- PolePedia‘s post on the origins of pole
- This article on the history of strip clubs
- “An oral history of Magic City,” Atlanta Magazine
- My interview with the East London Strippers Collective (ELSC)
- The “Strippers are pissed” episode from the Beyond The Pole podcast
- Vanessa Brecht’s history of the first Australian pole dance studio for the Australian Pole Dancers Mag
- A timeline of pole’s descent into the mainstream in Australia by the Australian Pole Dancers Magazine
- A brief history of #sundaybumday by Michelle Shimmy in Pole Dance Academy’s blog
- My post celebrating my fourth pole dance anniversary
- Interview with Svetlana Orlova by Miss Diana Exotic Pole
- China goes gaga over pole dancing, Sophia Yan for CNN Business
- China’s top pole dancer shows stunts on beach, ECNS
- Interview with Coco Keong by PoleGood
- A research paper by Joshua Paul Dale, 2013. The Future of Pole Dance. The Australasian Journal of Popular Culture, Vol. 2 (3), pp. 381-396.
- A research paper by Yunjung Kim and Sun-Yong Kwon, 2019. “‘m a Poler, and Proud of It”: South Korean Women’s Managed Experiences in a Stigmatized Serious Leisure Activity.
Thank you for writing this! As a beginner poler I’m really keen to learn about the origins of this wonderful world of pole, and I found this really interesting. There should be books about pole – maybe you should write one? 😉
Thank you so much, Iâ€™m so glad you enjoyed this! As for the bookâ€¦ Iâ€™m on it ðŸ¥¸ðŸ˜œ ðŸ’–
Amazing post, thank you!
It really annoys me when people try to separate pole in studios from pole in clubs. Like, does accepting that strippers invented your for of dance take anything from you? Makes your art or you anything less? No.
And how they can not see that by dividing and separating the community they not making pole more acceptable in society, its the complete opposite. You will never win acceptance and normalisation by discriminating others and making them taboo and something bad, you’re just giving them a nod that it’s okay to differentiate people or things. This whole fight is just disgusting the way the strippers are degrated by some people, I even some time ago spotted and screenshoted some pin on Pinterest it was spitting with hate and I couldn’t believe that this was added by a pole studio Pinterest account such a disrespect to the pioneers and in general to human beings, I couldn’t believe it. I mean the whole world can be against pole, but we in the community, who practice it who shouting about empowerment of other women, we who know how hurtful are the shit people say about strippers. We should know better that this is unfair, can hurt as hell and there is just no space for that gind of judgement.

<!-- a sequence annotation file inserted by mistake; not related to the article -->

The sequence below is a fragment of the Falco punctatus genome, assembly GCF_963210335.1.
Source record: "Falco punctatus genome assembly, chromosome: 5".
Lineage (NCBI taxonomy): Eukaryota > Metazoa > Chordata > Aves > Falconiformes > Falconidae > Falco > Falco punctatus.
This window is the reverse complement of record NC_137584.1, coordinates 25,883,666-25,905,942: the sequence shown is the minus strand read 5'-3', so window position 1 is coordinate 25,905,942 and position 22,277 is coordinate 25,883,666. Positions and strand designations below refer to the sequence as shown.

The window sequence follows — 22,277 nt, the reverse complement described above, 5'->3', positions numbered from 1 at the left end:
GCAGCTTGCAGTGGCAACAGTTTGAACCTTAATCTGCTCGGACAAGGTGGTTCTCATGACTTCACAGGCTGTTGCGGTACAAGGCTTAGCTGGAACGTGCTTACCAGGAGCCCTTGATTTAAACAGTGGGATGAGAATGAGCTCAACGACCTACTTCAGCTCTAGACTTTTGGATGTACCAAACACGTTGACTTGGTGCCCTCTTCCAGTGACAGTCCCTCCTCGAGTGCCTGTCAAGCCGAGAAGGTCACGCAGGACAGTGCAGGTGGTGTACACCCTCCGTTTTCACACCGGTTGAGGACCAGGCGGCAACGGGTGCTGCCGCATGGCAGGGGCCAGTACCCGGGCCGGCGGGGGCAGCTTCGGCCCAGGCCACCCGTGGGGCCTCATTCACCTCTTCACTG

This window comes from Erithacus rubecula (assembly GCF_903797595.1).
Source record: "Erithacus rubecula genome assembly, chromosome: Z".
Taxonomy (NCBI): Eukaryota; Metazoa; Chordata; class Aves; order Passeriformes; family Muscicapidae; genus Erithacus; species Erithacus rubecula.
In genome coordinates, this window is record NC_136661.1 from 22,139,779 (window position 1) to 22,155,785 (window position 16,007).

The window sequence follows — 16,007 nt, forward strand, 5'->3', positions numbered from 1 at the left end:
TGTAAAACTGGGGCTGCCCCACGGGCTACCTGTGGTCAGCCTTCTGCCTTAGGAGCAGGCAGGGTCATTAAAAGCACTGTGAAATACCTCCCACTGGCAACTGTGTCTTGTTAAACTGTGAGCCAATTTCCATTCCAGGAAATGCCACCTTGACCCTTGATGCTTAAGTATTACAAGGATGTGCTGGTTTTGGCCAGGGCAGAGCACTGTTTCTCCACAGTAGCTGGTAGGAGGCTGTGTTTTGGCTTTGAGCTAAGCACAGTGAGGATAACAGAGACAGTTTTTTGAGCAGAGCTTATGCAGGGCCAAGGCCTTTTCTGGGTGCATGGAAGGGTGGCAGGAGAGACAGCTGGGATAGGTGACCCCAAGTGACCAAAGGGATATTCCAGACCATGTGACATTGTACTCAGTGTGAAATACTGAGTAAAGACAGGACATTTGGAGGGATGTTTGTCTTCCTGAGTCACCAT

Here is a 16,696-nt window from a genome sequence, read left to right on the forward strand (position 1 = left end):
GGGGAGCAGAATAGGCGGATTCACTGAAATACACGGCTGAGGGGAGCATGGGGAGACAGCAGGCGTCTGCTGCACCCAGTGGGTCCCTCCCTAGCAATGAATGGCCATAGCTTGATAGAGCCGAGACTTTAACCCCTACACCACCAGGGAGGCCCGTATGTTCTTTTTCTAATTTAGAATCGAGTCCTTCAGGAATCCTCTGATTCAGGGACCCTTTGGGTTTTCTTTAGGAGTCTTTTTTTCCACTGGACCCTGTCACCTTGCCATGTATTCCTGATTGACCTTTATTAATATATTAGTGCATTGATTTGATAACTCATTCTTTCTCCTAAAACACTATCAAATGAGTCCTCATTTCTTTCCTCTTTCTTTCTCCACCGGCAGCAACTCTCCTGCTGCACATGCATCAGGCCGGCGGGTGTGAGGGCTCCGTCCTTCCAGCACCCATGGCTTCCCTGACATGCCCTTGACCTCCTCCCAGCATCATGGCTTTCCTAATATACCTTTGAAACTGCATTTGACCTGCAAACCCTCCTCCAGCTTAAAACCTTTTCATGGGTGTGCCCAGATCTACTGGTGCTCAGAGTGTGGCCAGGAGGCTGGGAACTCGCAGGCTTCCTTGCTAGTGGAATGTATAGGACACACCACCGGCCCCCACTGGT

With the makhallamb and Chinese pole I highly doubt that any of the showgirls in that time had any chance to meet with those tribe men to get inspired, but even if they somehow did and got inspired they took it and made something completely different from it. It’s sad that people are so blind to see that in their studio settings their dance still look more like stripper than makhallamb. I actually might try to find some books to see what I can find when have time.
All in all we need to remember that even if it cane from Chinese pole and dancers somehow seen it and took it as their own, they were the ones to teach it, to transfer the knowledge, to make it mainstream without them there wouldn’t be us. And it’s so beautiful to see how it grows how many styles there is how every person who dances makes it more unique by adding those little personal nuances and how those nuances adding up and can create new shift and new style with time and there is a space for all of them, one doesn’t make others anything less. People need to remember that the biggest changes and shifts happened when people are union and pole community should unify and stand as one if we want to make difference in others minds and break taboos.